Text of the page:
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Case Study: Pharmaceutical Reserach

Industry: Pharmaceuticals

Commonly Qualifying Tasks:

  • Formulation development/improvement & Review
  • Laboratory testing
  • Pre-Discovery/Drug Discovery
  • Pre-clinical development
  • Clinical trials
  • Manufacturing process development
  • Failed product/process development projects

There are many facets of pharmaceutical research that would qualify for the research and development project and qualifying activity can be found throughout the various phases of the process.

During pre-discovery, scientists work to understand the molecular characteristics of specific diseases and conditions. This work informs all of their future decisions which can then take several treatment development paths. In addition, during this phase, a company may begin exploring factors such as how genes are altered, protein interactions, and specific reactions to proposed treatments that have been developed.

Once researchers define a target, whether a single molecule such as a gene or a protein, work begins on determining if the target will be affected and what type of reaction will occur. This is called target identification.

Once a target has been identified, the target validation phase begins in which researchers test the effectiveness of a particular drug they are developing. Target validation is an important part to the process since it allows researchers to explore many development paths without having to invest too much into one particular drug molecule.

During drug discovery, researchers continue their search for a lead compound, or a molecule that they believe will be successful in treating the ailment that is being researched.

This then leads to safety tests and lead optimization in which researchers conduct extensive studies to assess the safety of the lead compound and ultimately, alter its molecular structure to make them more effective and safer. During this optimization process, a company could screen hundreds of different analogues of leads by developing and testing them.

Following these development phases, preclinical testing begins. With the final optimized compounds that they have developed up to this point in the process, scientists conduct extensive experiments to determine if the compounds warrant testing on humans. It is also during this phase the researchers begin evaluating large scale production. After several years of work, scientists will have reduced the initial set of compounds that they evaluated during prediscovery (anywhere between 5,000 to 10,000), the final candidate drugs will be selected for human clinical trials.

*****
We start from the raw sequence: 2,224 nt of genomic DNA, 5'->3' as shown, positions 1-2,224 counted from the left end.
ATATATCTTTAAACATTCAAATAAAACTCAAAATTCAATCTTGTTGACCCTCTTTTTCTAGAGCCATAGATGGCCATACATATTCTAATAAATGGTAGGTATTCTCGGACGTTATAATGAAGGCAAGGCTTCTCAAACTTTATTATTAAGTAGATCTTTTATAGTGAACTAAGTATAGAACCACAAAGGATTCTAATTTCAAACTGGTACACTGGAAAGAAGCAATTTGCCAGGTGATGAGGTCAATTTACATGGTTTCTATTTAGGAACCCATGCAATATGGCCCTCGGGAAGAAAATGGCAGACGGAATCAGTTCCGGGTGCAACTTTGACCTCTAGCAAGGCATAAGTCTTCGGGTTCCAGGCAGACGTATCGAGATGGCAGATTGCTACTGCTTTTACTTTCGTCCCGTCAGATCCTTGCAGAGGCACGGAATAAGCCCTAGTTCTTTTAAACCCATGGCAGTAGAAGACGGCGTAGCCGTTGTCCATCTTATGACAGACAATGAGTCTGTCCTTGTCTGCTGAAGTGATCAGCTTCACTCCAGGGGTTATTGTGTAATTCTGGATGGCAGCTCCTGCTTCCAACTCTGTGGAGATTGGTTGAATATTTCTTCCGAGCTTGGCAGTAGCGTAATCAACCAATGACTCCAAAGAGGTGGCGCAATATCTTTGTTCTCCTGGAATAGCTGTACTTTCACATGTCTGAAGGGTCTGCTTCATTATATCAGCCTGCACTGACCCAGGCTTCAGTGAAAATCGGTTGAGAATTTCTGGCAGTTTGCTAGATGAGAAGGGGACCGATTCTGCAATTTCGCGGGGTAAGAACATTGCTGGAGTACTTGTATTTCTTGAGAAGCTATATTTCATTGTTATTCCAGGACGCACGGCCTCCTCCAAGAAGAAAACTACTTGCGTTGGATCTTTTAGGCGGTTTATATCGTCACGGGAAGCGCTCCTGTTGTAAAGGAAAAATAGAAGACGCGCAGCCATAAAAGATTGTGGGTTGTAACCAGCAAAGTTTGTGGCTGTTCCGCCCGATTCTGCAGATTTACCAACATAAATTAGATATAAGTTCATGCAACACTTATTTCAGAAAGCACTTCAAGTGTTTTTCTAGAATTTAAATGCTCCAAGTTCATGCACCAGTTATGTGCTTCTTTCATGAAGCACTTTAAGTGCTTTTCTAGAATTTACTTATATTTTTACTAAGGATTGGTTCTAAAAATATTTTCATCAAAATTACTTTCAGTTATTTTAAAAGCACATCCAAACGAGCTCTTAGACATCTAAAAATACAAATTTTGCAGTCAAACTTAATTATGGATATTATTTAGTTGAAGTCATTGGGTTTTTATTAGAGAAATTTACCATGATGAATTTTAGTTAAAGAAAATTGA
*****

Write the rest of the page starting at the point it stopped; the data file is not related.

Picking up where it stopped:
Clinical trials are split into three phases. The first phase is human testing in a small group of healthy volunteers to really test safety in the body. Factors like drug absorption, metabolisation, side effects, and efficacy are evaluated. This leads to the second phase which is a test trial in a small group of actual patients. Finally, in Phase 3, a large test group of patients (anywhere between 1,000 – 5,000) are treated with the drug to determine efficacy and safety.

Once a drug has made it through this entire process a New Drug Application is filed and submitted for FDA approval. Though this signals the official close of the drug development process, there is still some R&D that qualifies even after the drug has secured FDA approval.

Specifically, when a drug gets approval and is being manufactured in quantity, a company will have to create a facility or make heavy modifications to an older facility to support the new drug’s production. Time invested in this type of process development/improvement/modification qualifies for the credit.

In addition, after a drug is released to patients by the FDA, companies begin long-term studies on safety by selecting specific subgroups of patients. This will inform them of any long-term side effects which will inform their formulation in a later iteration.

Alex Pak

Alex Pak is a Director at R&D Incentives Group who joined the team in 2015. His primary responsibilities include leading R&D tax credit projects including reviewing R&D activities, conducting interviews and creating documentation for defense of credits under review. His former experience includes five years of project execution and management for two tax consulting firms through which he was involved in the computation and defense of credits for a broad spectrum of companies in a wide variety of industries including engineering, manufacturing, department of defense contractors and software development firms among others.

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